Should You Leave Your Job for Career Advancement?

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While there is more job movement today than in earlier generations, leaving a steady position can seem a bit risky in a competitive job market. There’s a delicate balance when it comes to holding onto a secure job and taking a chance on moving forward on your career path. You can take actions to lessen the risk. Follow these tips when deciding whether you should leave your job for career advancement.

Think About It

While it’s understandable to be frustrated with a lack of movement within your company, especially when you feel you are doing an excellent job, moving on without introspection and critical thought can be a mistake. Many people make a quick decision to leave for what they perceive to be a better position, only to find themselves in the same boat at a difference company. Think about your interactions with top players within your organization. Are you viewed favorably by them? Have you demonstrated your knowledge and skills to them? If you feel there is potential to build favorable relationships within your current company, to learn and to demonstrate your competence, staying might be your best bet. If you truly think your work is being taken for granted or that higher-ups don’t like you, perhaps a fresh start would be wise.

Ask for Feedback

Though it can be intimidating to ask people how they perceive you or ways in which you could improve, taking the time to do so could provide you with a great deal of insight. Once that knowledge is gained, you may decide that it’s something you can work on within the ranks of your current organization where you are familiar with the culture, expectations and players. For example, if you learn that colleagues see you as passive and reserved, it might make sense to work on your communication skills and on taking initiative in an atmosphere where you already feel comfortable.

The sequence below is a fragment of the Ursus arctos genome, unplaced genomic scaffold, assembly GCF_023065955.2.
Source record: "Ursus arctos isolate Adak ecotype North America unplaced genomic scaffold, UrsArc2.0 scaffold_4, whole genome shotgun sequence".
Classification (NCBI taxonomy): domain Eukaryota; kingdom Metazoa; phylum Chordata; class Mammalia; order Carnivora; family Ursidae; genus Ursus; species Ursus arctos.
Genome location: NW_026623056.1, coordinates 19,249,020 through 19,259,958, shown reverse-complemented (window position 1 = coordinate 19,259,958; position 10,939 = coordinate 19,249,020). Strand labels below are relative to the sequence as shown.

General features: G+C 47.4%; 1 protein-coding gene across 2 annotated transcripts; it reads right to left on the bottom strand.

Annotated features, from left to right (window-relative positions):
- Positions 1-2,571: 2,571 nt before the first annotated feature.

Career-Advancement

Assess the Situation

Finally, assess the overall situation and listen to your instincts. If you’ve been passed up for promotions multiple times or if it seems that your current superiors are content with the current departmental structure, you could probably deduce that you won’t be seeing a change any time soon. If you decide to move on, take time to do so strategically if possible. Work on growing your network and putting feelers out regarding jobs requiring your qualifications. Join or get involved in professional organizations. Take time to build your skills and gain insight from your network while you search for new opportunities. The hiring process can take a few months from start to finish, so even if you are given an opportunity to interview for a new gig, you’ll have time to think about whether you’d be a good fit within the organization and looking for other opportunities that might be just right for you.

The moral of the story here is to not rush into anything and to make strategic decisions. Follow the lead of professionals like music executive Marc Shmuger who spent years gaining experience and building connections at Universal before moving on to start his own company, Global Produce. Well-planned moves based on experience are always best.

 

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